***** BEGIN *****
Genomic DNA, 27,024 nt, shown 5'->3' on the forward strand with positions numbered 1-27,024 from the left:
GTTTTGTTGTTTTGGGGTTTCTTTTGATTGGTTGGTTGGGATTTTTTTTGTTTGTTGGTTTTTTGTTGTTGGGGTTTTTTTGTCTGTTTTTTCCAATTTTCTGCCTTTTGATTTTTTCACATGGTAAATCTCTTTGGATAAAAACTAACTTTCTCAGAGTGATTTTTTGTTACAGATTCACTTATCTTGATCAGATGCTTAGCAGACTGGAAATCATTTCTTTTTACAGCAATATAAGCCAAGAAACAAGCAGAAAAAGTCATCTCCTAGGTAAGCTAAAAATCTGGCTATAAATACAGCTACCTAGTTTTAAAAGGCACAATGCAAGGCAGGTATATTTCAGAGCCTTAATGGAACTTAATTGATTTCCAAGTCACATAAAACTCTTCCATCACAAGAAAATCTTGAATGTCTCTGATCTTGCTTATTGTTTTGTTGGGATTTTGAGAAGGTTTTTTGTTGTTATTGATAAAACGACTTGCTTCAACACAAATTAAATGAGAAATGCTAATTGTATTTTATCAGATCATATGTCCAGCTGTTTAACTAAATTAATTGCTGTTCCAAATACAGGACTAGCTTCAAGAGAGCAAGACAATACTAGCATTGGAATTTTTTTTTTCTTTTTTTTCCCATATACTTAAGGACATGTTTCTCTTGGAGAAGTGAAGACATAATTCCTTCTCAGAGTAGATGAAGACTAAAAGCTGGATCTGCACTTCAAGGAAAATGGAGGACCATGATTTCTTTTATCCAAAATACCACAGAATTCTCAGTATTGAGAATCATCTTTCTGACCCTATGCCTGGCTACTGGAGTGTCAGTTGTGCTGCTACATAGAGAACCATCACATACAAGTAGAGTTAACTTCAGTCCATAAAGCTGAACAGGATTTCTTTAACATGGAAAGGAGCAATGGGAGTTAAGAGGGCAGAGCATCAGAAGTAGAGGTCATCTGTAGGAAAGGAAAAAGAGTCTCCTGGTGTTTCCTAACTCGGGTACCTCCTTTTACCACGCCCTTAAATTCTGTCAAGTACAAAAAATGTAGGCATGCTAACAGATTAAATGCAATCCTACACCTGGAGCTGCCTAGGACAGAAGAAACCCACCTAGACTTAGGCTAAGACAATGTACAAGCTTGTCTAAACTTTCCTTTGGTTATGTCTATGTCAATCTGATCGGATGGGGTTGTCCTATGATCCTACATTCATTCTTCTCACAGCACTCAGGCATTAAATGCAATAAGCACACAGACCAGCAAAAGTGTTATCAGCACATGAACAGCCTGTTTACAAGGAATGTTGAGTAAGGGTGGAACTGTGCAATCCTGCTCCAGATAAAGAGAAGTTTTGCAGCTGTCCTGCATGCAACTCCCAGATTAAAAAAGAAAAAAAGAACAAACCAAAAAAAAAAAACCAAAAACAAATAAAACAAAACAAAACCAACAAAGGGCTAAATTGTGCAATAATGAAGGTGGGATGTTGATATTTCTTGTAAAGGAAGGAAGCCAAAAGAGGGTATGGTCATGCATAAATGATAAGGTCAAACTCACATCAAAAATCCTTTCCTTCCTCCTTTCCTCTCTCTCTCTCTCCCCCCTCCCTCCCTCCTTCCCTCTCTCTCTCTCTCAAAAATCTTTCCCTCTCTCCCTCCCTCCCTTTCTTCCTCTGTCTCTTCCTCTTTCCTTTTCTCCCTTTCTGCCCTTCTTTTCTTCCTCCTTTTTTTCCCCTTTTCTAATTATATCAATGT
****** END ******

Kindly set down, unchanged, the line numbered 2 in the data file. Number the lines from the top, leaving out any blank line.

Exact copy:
GTTTTGTTGTTTTGGGGTTTCTTTTGATTGGTTGGTTGGGATTTTTTTTGTTTGTTGGTTTTTTGTTGTTGGGGTTTTTTTGTCTGTTTTTTCCAATTTTCTGCCTTTTGATTTTTTCACATGGTAAATCTCTTTGGATAAAAACTAACTTTCTCAGAGTGATTTTTTGTTACAGATTCACTTATCTTGATCAGATGCTTAGCAGACTGGAAATCATTTCTTTTTACAGCAATATAAGCCAAGAAACAAGCAGAAAAAGTCATCTCCTAGGTAAGCTAAAAATCTGGCTATAAATACAGCTACCTAGTTTTAAAAGGCACAATGCAAGGCAGGTATATTTCAGAGCCTTAATGGAACTTAATTGATTTCCAAGTCACATAAAACTCTTCCATCACAAGAAAATCTTGAATGTCTCTGATCTTGCTTATTGTTTTGTTGGGATTTTGAGAAGGTTTTTTGTTGTTATTGATAAAACGACTTGCTTCAACACAAATTAAATGAGAAATGCTAATTGTATTTTATCAGATCATATGTCCAGCTGTTTAACTAAATTAATTGCTGTTCCAAATACAGGACTAGCTTCAAGAGAGCAAGACAATACTAGCATTGGAATTTTTTTTTTCTTTTTTTTCCCATATACTTAAGGACATGTTTCTCTTGGAGAAGTGAAGACATAATTCCTTCTCAGAGTAGATGAAGACTAAAAGCTGGATCTGCACTTCAAGGAAAATGGAGGACCATGATTTCTTTTATCCAAAATACCACAGAATTCTCAGTATTGAGAATCATCTTTCTGACCCTATGCCTGGCTACTGGAGTGTCAGTTGTGCTGCTACATAGAGAACCATCACATACAAGTAGAGTTAACTTCAGTCCATAAAGCTGAACAGGATTTCTTTAACATGGAAAGGAGCAATGGGAGTTAAGAGGGCAGAGCATCAGAAGTAGAGGTCATCTGTAGGAAAGGAAAAAGAGTCTCCTGGTGTTTCCTAACTCGGGTACCTCCTTTTACCACGCCCTTAAATTCTGTCAAGTACAAAAAATGTAGGCATGCTAACAGATTAAATGCAATCCTACACCTGGAGCTGCCTAGGACAGAAGAAACCCACCTAGACTTAGGCTAAGACAATGTACAAGCTTGTCTAAACTTTCCTTTGGTTATGTCTATGTCAATCTGATCGGATGGGGTTGTCCTATGATCCTACATTCATTCTTCTCACAGCACTCAGGCATTAAATGCAATAAGCACACAGACCAGCAAAAGTGTTATCAGCACATGAACAGCCTGTTTACAAGGAATGTTGAGTAAGGGTGGAACTGTGCAATCCTGCTCCAGATAAAGAGAAGTTTTGCAGCTGTCCTGCATGCAACTCCCAGATTAAAAAAGAAAAAAAGAACAAACCAAAAAAAAAAAACCAAAAACAAATAAAACAAAACAAAACCAACAAAGGGCTAAATTGTGCAATAATGAAGGTGGGATGTTGATATTTCTTGTAAAGGAAGGAAGCCAAAAGAGGGTATGGTCATGCATAAATGATAAGGTCAAACTCACATCAAAAATCCTTTCCTTCCTCCTTTCCTCTCTCTCTCTCTCCCCCCTCCCTCCCTCCTTCCCTCTCTCTCTCTCTCAAAAATCTTTCCCTCTCTCCCTCCCTCCCTTTCTTCCTCTGTCTCTTCCTCTTTCCTTTTCTCCCTTTCTGCCCTTCTTTTCTTCCTCCTTTTTTTCCCCTTTTCTAATTATATCAATGT